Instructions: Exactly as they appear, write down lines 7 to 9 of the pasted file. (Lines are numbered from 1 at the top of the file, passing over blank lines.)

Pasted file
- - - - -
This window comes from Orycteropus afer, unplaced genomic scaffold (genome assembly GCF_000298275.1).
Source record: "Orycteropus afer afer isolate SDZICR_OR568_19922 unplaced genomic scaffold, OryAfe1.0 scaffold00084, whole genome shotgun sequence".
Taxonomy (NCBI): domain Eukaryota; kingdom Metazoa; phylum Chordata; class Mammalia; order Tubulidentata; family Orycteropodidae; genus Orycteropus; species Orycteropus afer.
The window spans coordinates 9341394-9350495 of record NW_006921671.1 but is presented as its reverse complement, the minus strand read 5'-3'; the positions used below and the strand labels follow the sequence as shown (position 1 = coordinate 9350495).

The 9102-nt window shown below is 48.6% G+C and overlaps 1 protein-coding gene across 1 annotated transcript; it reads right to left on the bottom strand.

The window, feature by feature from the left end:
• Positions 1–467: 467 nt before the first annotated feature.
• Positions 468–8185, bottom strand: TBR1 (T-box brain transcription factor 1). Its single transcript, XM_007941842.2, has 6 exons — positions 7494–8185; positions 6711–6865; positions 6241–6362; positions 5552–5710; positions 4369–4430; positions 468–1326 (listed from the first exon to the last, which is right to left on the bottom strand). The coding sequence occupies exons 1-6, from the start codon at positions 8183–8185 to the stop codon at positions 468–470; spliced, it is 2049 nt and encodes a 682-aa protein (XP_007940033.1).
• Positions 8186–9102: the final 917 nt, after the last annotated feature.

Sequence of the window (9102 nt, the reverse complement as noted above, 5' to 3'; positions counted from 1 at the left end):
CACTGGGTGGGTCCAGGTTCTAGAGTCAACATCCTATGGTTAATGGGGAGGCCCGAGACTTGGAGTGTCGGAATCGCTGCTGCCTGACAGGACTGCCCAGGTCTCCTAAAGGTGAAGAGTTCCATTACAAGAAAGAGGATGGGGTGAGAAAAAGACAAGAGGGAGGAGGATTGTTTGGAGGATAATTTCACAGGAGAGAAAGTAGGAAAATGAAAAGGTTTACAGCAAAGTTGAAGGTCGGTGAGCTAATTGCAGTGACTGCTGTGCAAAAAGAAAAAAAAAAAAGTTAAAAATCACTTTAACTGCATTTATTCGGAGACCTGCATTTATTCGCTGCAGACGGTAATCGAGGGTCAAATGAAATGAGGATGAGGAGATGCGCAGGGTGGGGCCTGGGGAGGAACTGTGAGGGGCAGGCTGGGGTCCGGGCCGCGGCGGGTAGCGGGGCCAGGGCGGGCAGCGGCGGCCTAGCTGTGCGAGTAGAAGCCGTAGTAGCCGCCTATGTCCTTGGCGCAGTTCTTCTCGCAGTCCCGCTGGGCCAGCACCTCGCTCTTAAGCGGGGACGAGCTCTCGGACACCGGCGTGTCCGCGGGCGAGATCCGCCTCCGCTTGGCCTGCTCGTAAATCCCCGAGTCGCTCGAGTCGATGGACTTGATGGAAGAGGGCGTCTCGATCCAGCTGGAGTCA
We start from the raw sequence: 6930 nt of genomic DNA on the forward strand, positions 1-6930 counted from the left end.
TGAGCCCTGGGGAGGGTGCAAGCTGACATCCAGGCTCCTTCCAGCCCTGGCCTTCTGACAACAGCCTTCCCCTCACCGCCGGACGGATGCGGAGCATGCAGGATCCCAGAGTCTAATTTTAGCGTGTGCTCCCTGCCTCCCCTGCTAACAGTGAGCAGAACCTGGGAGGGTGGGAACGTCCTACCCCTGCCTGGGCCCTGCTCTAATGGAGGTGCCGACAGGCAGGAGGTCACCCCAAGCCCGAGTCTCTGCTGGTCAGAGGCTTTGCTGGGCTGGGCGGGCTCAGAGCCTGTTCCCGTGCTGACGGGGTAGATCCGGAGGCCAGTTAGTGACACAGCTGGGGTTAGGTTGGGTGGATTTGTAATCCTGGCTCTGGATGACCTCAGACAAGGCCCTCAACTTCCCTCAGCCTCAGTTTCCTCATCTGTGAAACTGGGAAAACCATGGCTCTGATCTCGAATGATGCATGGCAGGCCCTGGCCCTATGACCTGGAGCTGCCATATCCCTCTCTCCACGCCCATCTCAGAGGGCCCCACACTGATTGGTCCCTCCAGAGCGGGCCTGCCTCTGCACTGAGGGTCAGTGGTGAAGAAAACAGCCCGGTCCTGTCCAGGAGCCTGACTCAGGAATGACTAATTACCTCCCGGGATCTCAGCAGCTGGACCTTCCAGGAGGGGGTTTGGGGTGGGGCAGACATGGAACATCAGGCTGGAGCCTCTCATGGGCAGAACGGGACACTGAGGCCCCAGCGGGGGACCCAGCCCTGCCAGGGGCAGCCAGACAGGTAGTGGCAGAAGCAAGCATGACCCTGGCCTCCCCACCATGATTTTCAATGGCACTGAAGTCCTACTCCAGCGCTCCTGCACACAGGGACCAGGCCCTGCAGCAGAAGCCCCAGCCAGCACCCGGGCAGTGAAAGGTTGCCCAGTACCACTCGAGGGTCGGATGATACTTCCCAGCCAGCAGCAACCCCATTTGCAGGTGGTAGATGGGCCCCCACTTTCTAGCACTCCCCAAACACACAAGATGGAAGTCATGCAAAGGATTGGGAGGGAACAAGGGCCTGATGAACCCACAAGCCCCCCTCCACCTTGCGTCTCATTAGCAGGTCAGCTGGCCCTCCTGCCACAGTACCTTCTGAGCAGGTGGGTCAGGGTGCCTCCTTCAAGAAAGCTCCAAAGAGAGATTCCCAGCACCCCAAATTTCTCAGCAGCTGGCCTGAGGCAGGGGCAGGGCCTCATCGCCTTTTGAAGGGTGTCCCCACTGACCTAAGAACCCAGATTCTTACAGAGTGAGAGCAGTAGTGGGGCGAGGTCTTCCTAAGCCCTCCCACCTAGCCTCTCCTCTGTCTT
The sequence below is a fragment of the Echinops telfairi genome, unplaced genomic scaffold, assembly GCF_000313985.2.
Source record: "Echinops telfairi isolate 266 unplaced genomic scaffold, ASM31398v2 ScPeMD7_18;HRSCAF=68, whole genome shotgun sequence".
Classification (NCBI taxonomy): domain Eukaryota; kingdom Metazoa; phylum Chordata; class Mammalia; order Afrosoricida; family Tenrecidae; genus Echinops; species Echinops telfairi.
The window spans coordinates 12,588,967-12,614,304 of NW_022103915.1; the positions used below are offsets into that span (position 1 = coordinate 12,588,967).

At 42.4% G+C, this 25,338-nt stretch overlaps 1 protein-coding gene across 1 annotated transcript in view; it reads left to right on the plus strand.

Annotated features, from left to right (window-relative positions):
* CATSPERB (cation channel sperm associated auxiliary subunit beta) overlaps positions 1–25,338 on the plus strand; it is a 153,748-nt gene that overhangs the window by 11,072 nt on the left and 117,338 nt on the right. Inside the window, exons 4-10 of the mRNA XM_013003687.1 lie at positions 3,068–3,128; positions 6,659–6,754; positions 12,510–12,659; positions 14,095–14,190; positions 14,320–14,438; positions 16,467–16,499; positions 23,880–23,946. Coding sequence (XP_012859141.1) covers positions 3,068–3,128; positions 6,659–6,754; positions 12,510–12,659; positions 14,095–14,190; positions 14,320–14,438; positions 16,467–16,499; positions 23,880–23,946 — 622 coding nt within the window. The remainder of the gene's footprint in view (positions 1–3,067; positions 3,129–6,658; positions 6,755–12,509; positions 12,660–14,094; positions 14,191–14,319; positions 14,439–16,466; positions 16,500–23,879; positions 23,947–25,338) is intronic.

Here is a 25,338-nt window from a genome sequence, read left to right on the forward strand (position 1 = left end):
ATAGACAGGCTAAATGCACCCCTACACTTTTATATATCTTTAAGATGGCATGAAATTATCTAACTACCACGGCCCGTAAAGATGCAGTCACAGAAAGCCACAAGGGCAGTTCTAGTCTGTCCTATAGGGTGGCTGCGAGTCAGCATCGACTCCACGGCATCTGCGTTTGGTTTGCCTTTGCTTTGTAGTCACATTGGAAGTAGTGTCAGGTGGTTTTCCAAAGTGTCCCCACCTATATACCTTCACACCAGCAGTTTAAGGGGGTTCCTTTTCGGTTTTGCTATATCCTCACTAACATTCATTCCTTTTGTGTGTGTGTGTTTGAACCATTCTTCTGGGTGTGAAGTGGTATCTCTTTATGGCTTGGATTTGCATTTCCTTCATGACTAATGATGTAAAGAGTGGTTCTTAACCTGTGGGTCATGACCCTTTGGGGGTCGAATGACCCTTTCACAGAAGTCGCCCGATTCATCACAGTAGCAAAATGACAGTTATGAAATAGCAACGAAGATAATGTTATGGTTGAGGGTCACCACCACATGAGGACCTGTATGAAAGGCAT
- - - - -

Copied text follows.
• Positions 1–467: 467 nt before the first annotated feature.
• Positions 468–8185, bottom strand: TBR1 (T-box brain transcription factor 1). Its single transcript, XM_007941842.2, has 6 exons — positions 7494–8185; positions 6711–6865; positions 6241–6362; positions 5552–5710; positions 4369–4430; positions 468–1326 (listed from the first exon to the last, which is right to left on the bottom strand). The coding sequence occupies exons 1-6, from the start codon at positions 8183–8185 to the stop codon at positions 468–470; spliced, it is 2049 nt and encodes a 682-aa protein (XP_007940033.1).
• Positions 8186–9102: the final 917 nt, after the last annotated feature.